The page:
Skepchick wasn’t “booted” from Dragon*Con. They were asked to remove products not related to Skepchick. They chose to pack up and leave, likely because most of their products are Surlyramics and Skepticial Robot. They then chose concoct a story that they were unfairly kicked out of the convention because of a rule they weren’t aware of. A complete fabrication.
I believe this: it matters that they lie. It matters that they pretend to be interested in skeptical outreach, but simply use the community for their own personal gain, all the while being divisive and hostile towards nearly all skeptic organizations. I think there’s value in continuing to point out their bullshit.
This month brings a very special Monthly Manga Doodle—two, in fact! Get a hand drawn ink of Jacques Cousteau by donating any amount. Your donations help support indie art and celebrates science! Explorer and inventor, Jacques Cousteau was born June 11th, 1910. Donate any amount and receive a Super Mario inspired Cousteau!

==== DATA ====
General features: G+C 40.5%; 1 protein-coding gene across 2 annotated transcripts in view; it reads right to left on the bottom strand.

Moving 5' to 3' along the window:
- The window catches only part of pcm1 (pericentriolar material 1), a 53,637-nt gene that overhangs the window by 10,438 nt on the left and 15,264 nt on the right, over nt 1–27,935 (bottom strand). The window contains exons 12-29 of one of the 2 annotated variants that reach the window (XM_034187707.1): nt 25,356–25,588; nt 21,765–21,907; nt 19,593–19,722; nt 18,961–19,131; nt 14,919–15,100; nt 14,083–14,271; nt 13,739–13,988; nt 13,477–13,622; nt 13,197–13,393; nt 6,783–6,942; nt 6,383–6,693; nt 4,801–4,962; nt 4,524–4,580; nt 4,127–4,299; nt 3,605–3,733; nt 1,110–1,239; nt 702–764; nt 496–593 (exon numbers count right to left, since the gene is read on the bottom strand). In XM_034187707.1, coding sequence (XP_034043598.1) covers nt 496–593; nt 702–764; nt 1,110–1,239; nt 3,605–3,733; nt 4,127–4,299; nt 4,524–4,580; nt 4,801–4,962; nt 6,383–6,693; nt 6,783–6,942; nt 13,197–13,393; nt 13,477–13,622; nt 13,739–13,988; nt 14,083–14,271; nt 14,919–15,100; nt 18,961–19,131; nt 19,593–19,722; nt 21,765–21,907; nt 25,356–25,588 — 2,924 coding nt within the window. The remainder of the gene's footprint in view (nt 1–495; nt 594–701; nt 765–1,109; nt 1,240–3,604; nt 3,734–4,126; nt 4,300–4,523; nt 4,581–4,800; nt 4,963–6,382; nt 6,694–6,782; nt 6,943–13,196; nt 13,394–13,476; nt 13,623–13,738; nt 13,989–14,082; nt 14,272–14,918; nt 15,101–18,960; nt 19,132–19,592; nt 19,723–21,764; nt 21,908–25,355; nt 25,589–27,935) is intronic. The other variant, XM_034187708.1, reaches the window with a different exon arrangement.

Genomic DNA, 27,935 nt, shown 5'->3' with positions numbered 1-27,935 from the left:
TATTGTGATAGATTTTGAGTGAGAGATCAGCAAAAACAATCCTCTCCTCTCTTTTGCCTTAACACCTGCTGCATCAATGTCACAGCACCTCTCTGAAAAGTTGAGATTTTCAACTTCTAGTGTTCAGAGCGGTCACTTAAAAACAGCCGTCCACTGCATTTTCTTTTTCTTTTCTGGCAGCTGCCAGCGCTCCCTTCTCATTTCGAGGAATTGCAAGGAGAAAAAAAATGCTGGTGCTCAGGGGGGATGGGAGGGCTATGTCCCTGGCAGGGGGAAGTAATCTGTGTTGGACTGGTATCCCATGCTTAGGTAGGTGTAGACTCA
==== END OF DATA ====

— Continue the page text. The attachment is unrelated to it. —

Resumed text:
As a special bonus, you could get one of five manga doodles of Alan Turing, born June 23rd, 1912. The top five highest donations given until the 23rd will get the British mathematician in addition to the French explorer of sea life!
Get Jacques Cousteau with any donation amount!
The top five highest donors by June 23rd get a bonus Alan Turing!
Don’t criticize The Oprah Winfrey of Skepticism™.
Many Skepchicks and self-described feminists have bullied me. There are many other women who’ve experienced similar hatred from women like Watson, Hensley, Roth. The difference is that I don’t presume to speak for all women in secularism and skepticism. They do. They speak of “women in skepticism experience _____” and “women atheists” think X.
They dismiss the opinions of women who don’t agree with some of the things they do. These feminist leaders aren’t listening.